Leave It Raw
by Shakira Croce
24 poems ~ 30 pages
Publisher: Finishing Line Press
To Order: finishinglinepress.com
Reviewed by Michael Escoubas
As a reviewer the first thing I consider about a collection is the title. Leave It Raw. Who would use those words to title a poetry collection and why? I don’t want my food served “raw.” I want it cooked according to the recipe. I don’t want my body rubbed “raw” by the clothes I wear. I want garments whose textures and styles are kind to my body. In con-versation, I dislike “raw” language that irritates my sensibilities. Give me well-heeled vo-cabulary and good verbal manners. Leave It Raw. What is this?
Poet Shakira Croce invites her readers to join her on a journey. It is a pilgrimage of sorts. Croce visits familiar places and experiences. These include making sense out of life after losing everything in a fire (“The Remains”). “Homecoming” returns readers to those long-ago days when:
King and Queen
walk down the 50-yard line,
but she feels the arena of eyes
still on her.
“Commuter’s Pastoral” studies a once robust man in the dim light of old age. I give these examples merely to point out that Shakira Croce is a gifted poet. Her poetry paints compelling pictures of reality. Hence, her title, Leave It Raw. When poets tell the truth, the results get our attention. I interpret “raw” in the sense that Croce takes a “fresh” perspective on her subjects.
Croce’s writing style is verse libre. She uses it well. Line break decisions result in pleasant reading cadences. Her poems look good on the page. She varies presentation between couplets, tercets, quatrains and poems without stanza breaks. Croce does not employ end-rhyme. I’m impressed by her craftmanship. Interlinear rhyme, assonance and alliteration are hallmarks of her work.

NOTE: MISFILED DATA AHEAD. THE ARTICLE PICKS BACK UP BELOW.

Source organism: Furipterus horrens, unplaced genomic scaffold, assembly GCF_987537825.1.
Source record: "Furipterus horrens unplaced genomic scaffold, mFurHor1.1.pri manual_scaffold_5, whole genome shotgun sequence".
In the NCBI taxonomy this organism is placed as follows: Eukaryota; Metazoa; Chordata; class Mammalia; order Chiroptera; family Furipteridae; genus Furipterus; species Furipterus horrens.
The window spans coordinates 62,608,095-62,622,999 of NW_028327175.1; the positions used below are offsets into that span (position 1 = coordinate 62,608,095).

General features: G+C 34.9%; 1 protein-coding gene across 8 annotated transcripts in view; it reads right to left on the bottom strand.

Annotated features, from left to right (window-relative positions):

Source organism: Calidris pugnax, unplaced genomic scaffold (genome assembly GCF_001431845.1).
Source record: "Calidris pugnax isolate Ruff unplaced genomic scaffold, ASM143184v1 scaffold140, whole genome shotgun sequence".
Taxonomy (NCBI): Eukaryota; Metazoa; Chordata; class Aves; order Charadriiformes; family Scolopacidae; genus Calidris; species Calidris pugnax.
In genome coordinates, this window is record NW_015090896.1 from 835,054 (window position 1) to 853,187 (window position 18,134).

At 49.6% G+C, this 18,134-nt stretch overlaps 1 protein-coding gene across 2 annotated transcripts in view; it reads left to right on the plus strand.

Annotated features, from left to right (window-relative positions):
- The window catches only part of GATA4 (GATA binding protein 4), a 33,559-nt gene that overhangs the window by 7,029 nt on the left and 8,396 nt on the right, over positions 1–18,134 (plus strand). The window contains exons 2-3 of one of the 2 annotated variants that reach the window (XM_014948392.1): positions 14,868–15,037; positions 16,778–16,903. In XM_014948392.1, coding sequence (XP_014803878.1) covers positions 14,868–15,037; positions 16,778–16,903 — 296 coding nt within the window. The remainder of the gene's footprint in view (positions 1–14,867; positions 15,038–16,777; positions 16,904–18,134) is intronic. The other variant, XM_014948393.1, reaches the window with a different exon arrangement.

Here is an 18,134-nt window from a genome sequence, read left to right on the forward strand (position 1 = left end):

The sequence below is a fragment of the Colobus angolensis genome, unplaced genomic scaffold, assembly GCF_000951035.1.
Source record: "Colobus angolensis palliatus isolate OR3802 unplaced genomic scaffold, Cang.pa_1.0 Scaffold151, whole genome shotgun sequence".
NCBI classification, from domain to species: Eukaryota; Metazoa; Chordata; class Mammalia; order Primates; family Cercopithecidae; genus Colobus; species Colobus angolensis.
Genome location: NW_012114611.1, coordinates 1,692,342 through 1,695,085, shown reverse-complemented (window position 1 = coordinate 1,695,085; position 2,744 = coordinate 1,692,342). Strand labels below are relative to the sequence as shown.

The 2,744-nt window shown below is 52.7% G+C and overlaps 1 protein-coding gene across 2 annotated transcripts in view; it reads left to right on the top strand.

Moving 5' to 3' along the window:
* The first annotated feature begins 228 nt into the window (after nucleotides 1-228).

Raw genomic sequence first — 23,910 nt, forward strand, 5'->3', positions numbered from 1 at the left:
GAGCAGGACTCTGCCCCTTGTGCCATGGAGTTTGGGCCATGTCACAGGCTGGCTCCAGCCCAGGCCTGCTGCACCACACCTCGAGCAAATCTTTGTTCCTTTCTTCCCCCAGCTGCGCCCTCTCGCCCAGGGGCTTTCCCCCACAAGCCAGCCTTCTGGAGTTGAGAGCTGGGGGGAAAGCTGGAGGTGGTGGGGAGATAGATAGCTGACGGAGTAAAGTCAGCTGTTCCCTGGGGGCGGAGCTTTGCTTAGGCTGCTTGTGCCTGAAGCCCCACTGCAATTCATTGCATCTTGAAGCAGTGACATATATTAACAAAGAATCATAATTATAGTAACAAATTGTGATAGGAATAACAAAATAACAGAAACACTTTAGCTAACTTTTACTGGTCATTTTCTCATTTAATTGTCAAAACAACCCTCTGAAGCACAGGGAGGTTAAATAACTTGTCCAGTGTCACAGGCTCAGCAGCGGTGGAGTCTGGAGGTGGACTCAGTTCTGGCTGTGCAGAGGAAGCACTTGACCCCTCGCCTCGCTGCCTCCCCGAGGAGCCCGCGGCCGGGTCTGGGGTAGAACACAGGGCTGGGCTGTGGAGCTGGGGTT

Earlier I used the term Pilgrimage. Croce includes a poem by that title. I reproduce it here as Exhibit A in my thesis that raw means “freshening of life”:
We can make up time in the air,
the captain explained,
or at least that’s what I understood
between the fuzzy intercom and
not mentioning we’d lose
six hours crossing the Atlantic.
They say animals have a different
internal clock, without feeling
passing weeks and years.
Yet the butterfly with a tear
across her right wing
returns at noon each day
to that same turn in the road,
darting between rosemary and dandelions drying
in the honeyed weeds.
The sense of smell is the strongest
for us all to find food, a partner.
Flowers waiting to procreate on a cliff above the sea
bring me back to where I was born.
After spending a lifetime thousands of miles away
that simple power lets me know my home
is not where I live
but a long climb up from Roman rocks and ruins
to the stuff springing from
the uncut earth.
In “Pilgrimage” the poet considers the meaning of place. During a tedious flight across the Atlantic she muses that even a wounded butterfly has a strong sense of belonging. The butterfly returns again and again to those environs which propagate life. The “raw” truth is that occasionally, if we’re looking, we gain a fresh perspective–and life can never be the same again.
This is precisely why Leave It Raw should be in everyone hands. The best poets take the commonplace and infuse it with freshness not thought of before.
Best of all, Shakira Croce’s poetry reflects a good mind. Hers is a mind which takes a deep dive into her subjects. “A Second Honeymoon” demonstrates that Croce knows where her readers live. Two quatrains follow:
Last night I don’t know why
we were fighting.
I think you felt like
everything was on your shoulders.
It’s time to plan
a break from working our way
up, shift scenery, and
rest our limbs from the climb.
Leave It Raw, is a pilgrimage down the road of life. Reserve your seat on the plane and buckle up.